11. The readable-media as recited in claim 8, wherein the capabilities of the services providers and information contained in the service request that are compared related to familiarity with equipment associated with the service.

12. The readable-media as recited in claim 1, further comprising instructions for accepting feedback from the service requestor to establish a rating for the one or more of the selected service providers that were assigned the work order.

13. The readable-media as recited in claim 1, further comprising instructions for assigning the work order to the selected service provider that is first to respond to the routed work order.

14. The readable-media as recited in claim 1, further comprising instructions for maintaining status information concerning the assigned work order which status information is accessible by the service requestor.

15. A method for managing service requests, comprising: accepting information provided via a network connection from a plurality of service providers, the information being representative of capabilities and availabilities of each of the service providers creating a registry comprising the information provided by each of the plurality of service providers; creating a work order from a request for services received from a service requestor; routing the work order to one or more service providers selected from the registry for the purpose of having one or more of the selected service providers indicate an acceptance of the work order; and causing payment to be made to a selected service provider that indicated an acceptance of the work order, which was then assigned the work order, and which completed at least a portion of the work order using a fund associated with the service requestor.

16. The method as recited in claim 15, further comprising instructions for registering the service requestor and establishing the fund associated with the service requestor.

17. The method as recited in claim 15, wherein populating the registry further comprises creating an on-line office for each of the plurality of service providers, the on-line office having the information for the service provider and being accessible via a network connection for review by the service requestor.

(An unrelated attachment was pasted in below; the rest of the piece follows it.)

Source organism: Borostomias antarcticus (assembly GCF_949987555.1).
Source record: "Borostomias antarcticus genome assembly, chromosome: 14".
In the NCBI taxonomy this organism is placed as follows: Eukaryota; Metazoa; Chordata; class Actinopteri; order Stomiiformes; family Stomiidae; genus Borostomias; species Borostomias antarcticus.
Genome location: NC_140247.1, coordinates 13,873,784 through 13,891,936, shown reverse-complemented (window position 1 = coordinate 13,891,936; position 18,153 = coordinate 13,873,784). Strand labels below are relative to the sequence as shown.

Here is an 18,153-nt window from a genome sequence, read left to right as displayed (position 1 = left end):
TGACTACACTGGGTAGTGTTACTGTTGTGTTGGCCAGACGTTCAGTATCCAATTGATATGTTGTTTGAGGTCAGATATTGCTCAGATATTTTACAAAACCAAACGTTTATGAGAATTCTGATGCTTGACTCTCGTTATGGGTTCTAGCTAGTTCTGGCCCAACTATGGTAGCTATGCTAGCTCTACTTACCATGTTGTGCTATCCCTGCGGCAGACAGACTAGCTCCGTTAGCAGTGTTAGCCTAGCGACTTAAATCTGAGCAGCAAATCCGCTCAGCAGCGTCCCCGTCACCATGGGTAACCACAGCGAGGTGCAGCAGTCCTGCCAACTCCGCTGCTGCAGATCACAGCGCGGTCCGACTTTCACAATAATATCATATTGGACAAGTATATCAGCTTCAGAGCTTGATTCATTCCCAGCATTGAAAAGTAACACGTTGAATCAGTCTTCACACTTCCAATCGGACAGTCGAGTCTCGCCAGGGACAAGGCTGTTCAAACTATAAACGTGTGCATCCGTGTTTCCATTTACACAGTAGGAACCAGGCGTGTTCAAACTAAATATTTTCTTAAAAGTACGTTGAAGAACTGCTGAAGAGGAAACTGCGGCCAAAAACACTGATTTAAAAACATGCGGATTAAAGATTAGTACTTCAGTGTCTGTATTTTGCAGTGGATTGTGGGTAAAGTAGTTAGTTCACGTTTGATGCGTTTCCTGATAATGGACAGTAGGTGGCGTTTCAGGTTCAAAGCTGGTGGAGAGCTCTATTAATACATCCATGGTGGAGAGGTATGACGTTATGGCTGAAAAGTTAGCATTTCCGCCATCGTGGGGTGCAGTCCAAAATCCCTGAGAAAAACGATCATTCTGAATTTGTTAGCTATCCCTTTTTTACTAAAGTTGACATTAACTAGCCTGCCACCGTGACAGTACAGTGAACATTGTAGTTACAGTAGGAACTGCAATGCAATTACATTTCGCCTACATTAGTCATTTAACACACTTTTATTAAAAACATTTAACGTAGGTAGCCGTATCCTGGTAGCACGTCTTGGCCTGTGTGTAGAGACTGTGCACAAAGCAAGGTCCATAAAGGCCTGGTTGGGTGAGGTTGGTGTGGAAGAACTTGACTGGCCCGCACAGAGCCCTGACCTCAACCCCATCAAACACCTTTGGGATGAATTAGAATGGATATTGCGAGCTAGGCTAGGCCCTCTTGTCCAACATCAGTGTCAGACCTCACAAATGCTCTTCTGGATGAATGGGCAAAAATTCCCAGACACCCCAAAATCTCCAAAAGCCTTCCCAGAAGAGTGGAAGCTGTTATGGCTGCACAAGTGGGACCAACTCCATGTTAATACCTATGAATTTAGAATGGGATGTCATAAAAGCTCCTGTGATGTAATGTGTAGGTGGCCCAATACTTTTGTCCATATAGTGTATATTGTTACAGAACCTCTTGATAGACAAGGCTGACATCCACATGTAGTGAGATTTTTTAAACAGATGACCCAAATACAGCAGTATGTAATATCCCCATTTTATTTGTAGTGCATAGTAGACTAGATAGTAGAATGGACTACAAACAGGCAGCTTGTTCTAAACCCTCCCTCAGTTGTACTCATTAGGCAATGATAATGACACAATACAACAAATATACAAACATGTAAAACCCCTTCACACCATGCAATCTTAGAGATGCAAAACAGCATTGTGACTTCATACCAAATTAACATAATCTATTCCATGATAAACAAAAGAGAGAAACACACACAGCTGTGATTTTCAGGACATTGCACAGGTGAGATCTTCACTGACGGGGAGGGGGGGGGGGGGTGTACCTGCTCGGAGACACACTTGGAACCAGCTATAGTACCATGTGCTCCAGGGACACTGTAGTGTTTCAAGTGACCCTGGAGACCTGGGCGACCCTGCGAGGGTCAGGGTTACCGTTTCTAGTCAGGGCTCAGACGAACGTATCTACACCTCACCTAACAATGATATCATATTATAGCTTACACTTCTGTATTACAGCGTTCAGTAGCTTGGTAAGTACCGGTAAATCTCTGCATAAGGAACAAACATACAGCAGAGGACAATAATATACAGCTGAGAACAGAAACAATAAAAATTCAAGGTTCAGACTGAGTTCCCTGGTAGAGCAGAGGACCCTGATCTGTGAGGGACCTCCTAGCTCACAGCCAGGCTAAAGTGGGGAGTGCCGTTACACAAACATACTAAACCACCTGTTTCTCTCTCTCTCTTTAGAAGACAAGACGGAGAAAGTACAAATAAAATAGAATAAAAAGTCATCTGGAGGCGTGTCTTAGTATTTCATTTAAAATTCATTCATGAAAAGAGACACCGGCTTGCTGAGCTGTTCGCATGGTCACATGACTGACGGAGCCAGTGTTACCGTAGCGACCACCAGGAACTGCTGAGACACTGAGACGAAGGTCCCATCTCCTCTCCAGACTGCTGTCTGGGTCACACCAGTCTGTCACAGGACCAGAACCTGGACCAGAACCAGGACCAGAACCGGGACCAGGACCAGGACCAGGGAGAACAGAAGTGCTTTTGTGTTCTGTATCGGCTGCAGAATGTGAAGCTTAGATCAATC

18. The method as recited in claim 15, wherein the request for services is received via a network connection.

19. The method as recited in claim 15, further comprising routing the work order to one or more service providers selected from the registry via a network connection.

20. The method as recited in claim 15, further comprising routing the work order to one or more service providers selected from the registry via a facsimile machine.

21. The method as recited in claim 15, further comprising routing the work order to one or more service providers selected from the registry via a telephone.

22. The method as recited in claim 15, wherein the one or more service providers are selected from the registry by the service requestor.

23. The method as recited in claim 15, wherein the one or more service providers are selected from the registry by comparing the information of the service providers and information contained in the service request.

24. The method as recited in claim 23, wherein the information compared relates to geographic locations.

25. The method as recited in claim 23, wherein the information compared relates to times of availability.

26. 26-29. (canceled)

Description:

RELATED APPLICATION

This application is a continuation-in-part of U.S. application Ser. No. 10/692,194, filed Oct. 23, 2003 which, in turn, claims the benefit of U.S. Provisional Patent Application Ser. No. 60/465,977 filed Apr. 28, 2003 which applications are incorporated herein by reference in their entirety.

BACKGROUND

The subject invention relates generally to a system and method for managing requests for services.